I went in search of flowers. That’s why I’m here. And we typically look for flowers near hot springs or waterfalls. We went to a few different wild places, but the week we went exploring it was an unusually rainy week. Locals say it’s unusual - and that it was the rainiest in years! So in the end, we didn't find any flowers, but I saw a whole new world of beauty that I never expected. And learned some things - here are some of them in random order:
The mountains of Central Taiwan are insanely luscious and gorgeous. I love everything about them! Their wild shapes, the plants that grow on them, the waterfalls that stream down them unexpectedly around every turn. Huge leafy elephant ears, ferns of all sizes and shapes, shell ginger flowers cascading down the hillsides and endless bamboo in golden and green colors whose leafy tops sway gently in the wind.
In Taiwan there are are huge black butterflies. They are larger than the size of Monarchs and jet black. They flutter in and out of the leaves and are gorgeous!
There are insects in the jungle that make a lot of noise. I remember in my younger years traveling throughout Chiapas, Mexico where the cicadas were so deafening it was hard to sleep. In Taiwan there are cicadas, yes, but there’s another insect that’s even louder, that sounds like a warning siren. It’s only when you go deep into the jungle that you hear them. And if there are many of them sounding all at once around you, it can be overwhelming and eery. It almost sounds like nature is saying, ‘Don’t go there!’ And if that’s the case, we listened, because it was either raining and the rocks were slippery as we tried to rope down the mountain, or the waterfalls were rushing so hard that getting near them was dangerous.
Bamboo in the wild is insanely beautiful. I can’t hardly explain it in words. I saw bamboo that was wider than my hand at the base and in the richest colors!
Rushing water that is so strong it could kill you instantly if you fell in … does a number on your five senses and your body. Mother Nature is supreme and standing next to this kind of power is deafening and humbling to say the least. We are like little ants on this planet. The trees don’t need us and any time the Earth wants to flick us off like some fleas, it is possible. I bow down to the raw, vast power of Mother Earth and make offerings of immense gratitude.
Old school tea houses are my new jam. I didn’t really know they still existed. I remember sitting on a tatami in a small room lined with rice paper and a quiet sliding door in Korea, sipping on sweet medicinal teas topped with pine nuts. But I’ve never seen such exquisite beauty in a teahouse environment as the Wuwei Tea House in Taichung, Taiwan. The wood, the architecture, the leafy pond, the blend of complexity with simplicity, the turtles and koi fish of every warm color. Over 30 private rooms where you can enjoy not only the art of tea ceremony, but also incredibly delicious and memorable food that is forever registered with my taste buds (yes, like that).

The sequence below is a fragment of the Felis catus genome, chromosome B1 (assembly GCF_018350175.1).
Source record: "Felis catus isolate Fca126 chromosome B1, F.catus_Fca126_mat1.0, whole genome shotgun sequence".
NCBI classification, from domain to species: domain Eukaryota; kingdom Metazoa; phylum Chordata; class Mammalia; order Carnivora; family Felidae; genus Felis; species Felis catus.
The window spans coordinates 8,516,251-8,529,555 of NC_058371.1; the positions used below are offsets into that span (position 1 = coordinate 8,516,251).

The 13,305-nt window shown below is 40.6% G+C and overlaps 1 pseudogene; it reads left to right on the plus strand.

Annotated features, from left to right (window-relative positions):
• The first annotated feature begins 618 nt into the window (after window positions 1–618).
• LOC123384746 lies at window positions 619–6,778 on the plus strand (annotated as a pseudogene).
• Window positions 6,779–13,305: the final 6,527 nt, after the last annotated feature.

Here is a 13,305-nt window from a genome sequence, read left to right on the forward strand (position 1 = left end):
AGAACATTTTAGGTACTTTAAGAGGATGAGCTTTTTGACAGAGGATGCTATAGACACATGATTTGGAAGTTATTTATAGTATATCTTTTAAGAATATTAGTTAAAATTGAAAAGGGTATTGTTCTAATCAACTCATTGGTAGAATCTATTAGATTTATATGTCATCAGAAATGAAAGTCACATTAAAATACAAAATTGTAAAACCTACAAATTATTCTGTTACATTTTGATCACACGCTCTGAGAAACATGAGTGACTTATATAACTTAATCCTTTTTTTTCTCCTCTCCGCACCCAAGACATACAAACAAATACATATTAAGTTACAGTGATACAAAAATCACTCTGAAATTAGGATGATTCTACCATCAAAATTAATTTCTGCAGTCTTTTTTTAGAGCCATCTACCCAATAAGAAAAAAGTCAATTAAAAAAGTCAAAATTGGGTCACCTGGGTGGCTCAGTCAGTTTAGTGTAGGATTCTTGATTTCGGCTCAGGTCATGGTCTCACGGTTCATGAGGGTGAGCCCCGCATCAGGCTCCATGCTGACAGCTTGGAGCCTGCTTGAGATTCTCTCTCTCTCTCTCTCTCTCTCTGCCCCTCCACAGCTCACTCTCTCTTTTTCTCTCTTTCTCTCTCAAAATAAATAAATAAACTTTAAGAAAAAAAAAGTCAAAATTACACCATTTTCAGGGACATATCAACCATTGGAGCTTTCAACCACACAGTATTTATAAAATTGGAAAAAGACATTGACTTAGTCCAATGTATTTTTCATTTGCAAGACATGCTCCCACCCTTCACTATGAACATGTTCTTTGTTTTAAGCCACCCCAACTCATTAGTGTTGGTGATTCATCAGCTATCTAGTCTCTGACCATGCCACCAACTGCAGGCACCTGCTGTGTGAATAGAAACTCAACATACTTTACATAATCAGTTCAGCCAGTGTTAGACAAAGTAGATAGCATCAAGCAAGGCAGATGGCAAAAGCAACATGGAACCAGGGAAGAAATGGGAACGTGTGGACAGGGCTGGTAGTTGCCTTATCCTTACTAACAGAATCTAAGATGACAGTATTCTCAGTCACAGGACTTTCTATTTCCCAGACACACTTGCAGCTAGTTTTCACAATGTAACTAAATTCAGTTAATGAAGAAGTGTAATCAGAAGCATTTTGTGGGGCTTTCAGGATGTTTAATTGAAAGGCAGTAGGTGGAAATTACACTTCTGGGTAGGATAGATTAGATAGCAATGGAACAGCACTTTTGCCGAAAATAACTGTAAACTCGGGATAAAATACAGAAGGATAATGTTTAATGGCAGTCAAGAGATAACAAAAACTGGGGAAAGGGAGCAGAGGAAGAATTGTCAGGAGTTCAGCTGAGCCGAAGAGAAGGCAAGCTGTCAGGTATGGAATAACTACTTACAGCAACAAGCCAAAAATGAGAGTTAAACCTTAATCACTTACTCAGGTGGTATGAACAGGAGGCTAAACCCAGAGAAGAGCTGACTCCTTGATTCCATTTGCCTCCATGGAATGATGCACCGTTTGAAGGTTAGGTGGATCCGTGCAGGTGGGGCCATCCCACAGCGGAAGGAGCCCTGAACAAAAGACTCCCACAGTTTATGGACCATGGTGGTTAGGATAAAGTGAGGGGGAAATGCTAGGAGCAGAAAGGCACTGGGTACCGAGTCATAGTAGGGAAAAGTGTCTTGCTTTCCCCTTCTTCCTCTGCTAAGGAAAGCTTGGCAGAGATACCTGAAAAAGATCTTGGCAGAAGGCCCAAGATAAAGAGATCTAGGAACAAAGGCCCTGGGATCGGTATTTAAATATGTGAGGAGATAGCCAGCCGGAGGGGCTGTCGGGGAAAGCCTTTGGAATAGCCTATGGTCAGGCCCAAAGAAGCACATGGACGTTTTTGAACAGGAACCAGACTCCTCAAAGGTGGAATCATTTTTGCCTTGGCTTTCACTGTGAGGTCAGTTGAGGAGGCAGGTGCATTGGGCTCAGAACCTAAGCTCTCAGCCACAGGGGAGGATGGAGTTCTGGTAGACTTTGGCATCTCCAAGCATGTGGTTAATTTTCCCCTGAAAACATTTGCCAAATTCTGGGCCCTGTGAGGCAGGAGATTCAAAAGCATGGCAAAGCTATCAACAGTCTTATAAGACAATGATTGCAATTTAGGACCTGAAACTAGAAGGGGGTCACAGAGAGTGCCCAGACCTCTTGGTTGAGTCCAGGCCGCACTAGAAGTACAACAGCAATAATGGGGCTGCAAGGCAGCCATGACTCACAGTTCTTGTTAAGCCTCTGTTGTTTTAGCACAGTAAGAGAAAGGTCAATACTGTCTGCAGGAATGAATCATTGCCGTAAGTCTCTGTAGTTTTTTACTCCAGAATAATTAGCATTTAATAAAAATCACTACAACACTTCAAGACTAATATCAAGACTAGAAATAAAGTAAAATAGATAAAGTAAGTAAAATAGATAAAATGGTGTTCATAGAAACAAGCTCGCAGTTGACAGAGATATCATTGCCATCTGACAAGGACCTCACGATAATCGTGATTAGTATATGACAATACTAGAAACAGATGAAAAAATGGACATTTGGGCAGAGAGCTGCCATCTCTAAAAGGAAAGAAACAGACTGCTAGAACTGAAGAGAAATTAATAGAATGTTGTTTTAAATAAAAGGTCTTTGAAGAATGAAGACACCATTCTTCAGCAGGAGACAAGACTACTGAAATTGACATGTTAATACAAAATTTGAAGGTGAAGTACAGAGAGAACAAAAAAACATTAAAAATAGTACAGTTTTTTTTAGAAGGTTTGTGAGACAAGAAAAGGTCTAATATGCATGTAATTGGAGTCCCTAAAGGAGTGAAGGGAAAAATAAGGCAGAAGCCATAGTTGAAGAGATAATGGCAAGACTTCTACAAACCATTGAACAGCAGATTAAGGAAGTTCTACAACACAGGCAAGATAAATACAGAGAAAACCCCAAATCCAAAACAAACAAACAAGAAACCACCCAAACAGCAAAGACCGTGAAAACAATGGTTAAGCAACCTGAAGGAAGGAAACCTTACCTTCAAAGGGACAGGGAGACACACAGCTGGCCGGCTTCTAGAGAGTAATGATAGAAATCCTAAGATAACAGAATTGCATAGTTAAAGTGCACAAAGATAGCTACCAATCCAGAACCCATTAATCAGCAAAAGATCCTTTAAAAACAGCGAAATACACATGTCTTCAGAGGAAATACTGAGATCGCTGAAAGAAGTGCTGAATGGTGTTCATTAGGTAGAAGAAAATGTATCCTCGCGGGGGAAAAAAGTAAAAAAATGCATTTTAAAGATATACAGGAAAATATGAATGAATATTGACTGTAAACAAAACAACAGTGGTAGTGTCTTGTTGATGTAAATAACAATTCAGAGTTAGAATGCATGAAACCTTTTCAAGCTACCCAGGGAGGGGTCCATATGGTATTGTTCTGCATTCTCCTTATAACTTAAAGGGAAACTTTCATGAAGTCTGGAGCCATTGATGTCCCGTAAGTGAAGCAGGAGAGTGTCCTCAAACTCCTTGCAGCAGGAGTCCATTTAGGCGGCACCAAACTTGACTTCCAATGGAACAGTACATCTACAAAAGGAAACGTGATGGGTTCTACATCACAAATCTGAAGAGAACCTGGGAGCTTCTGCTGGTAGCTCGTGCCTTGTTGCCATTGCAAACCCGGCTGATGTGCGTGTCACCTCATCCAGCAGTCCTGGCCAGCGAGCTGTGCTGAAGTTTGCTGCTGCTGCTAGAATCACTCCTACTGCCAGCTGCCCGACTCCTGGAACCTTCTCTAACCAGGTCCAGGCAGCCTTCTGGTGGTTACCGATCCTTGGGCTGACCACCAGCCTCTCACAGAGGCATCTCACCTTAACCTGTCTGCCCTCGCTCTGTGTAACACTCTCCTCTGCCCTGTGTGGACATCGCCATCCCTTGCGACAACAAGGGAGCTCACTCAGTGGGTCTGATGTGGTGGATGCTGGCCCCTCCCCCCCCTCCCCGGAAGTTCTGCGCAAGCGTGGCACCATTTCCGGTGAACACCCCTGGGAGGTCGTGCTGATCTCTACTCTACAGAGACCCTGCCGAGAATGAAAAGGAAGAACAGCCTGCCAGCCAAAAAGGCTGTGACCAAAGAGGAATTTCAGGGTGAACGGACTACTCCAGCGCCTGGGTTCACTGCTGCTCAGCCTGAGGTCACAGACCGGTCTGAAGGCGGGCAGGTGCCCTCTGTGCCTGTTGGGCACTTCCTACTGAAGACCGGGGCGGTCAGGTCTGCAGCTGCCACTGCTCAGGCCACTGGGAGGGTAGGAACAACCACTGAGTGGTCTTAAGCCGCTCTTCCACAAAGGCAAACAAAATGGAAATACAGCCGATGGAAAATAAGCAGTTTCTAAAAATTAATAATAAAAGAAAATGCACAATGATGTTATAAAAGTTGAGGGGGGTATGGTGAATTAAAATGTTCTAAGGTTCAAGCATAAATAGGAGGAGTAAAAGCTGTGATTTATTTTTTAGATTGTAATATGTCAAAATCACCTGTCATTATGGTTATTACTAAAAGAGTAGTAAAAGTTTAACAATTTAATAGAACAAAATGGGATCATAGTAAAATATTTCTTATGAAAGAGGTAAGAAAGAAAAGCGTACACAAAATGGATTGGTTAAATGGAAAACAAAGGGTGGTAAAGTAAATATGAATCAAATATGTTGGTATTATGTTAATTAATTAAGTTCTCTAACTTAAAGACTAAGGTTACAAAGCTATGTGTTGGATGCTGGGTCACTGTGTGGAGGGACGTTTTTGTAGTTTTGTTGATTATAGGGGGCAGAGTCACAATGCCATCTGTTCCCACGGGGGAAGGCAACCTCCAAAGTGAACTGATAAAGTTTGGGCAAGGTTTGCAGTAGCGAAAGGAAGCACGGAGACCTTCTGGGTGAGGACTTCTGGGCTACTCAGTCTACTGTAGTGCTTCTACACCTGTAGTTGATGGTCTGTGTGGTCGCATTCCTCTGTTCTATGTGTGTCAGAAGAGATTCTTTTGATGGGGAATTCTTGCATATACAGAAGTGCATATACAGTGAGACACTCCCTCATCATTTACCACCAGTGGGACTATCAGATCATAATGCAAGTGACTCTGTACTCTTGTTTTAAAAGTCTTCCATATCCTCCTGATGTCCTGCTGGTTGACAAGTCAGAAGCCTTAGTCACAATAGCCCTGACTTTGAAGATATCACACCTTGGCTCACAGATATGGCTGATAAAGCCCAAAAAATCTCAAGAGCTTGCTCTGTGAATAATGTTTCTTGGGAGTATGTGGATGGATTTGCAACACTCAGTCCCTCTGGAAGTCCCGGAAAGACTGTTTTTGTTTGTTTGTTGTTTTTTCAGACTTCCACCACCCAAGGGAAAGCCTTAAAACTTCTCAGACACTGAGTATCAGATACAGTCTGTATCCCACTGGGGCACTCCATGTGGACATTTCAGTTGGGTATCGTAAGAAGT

I wish I could LIVE in a place like this teahouse - it is so supremely comforting, but I also content to sit with friends around a table, inhaling the roasted oolong tea from the smelling cup, tasting the roasted tea leaves in the water as they boil on the floor to the side of the table, while munching on perfect pairings like: pistachios, preserved plums and fried taro sesame mochi.
Props to google maps, waze, airbnb, google translator … not sure how I’d travel on the fly, making decisions last-minute on where to go and where to stay without them. Not to mention the language barrier. I don’t speak or read Chinese, so when I stay at someone’s cabin in the middle of nowhere in the mountains in central Taiwan and neither of speak each other’s language, yet are coordinating times, places + directions, the app translates for both of us! I’ve used google translator many times and it’s super helpful. Granted, I think the skills of intuiting what they’re saying, using body language and deeeeep listening is much more powerful, and those skills are constantly employed as well. And I would venture to say we might travel more slowly if we still had to use maps to get around. However, I am grateful for the ability to use technology to connect to people and places that I might not otherwise reach.
Renting a car and hitting the open road is so liberating, always. I am amazed at how easy it is, and how driving here is so comfortable. Taiwanese are good drivers and even though I can’t read the signs, having an international driver’s license seems to make it all okay, haha. Driving is pretty much common sense, and it’s fun! Making mistakes or taking wrong turns is all a part of the madness of traveling and builds the resilience muscles. Being able to go where I want to go and explore with such ability to stop at any moment gives me such a sense of freedom.
Love from Taipei,
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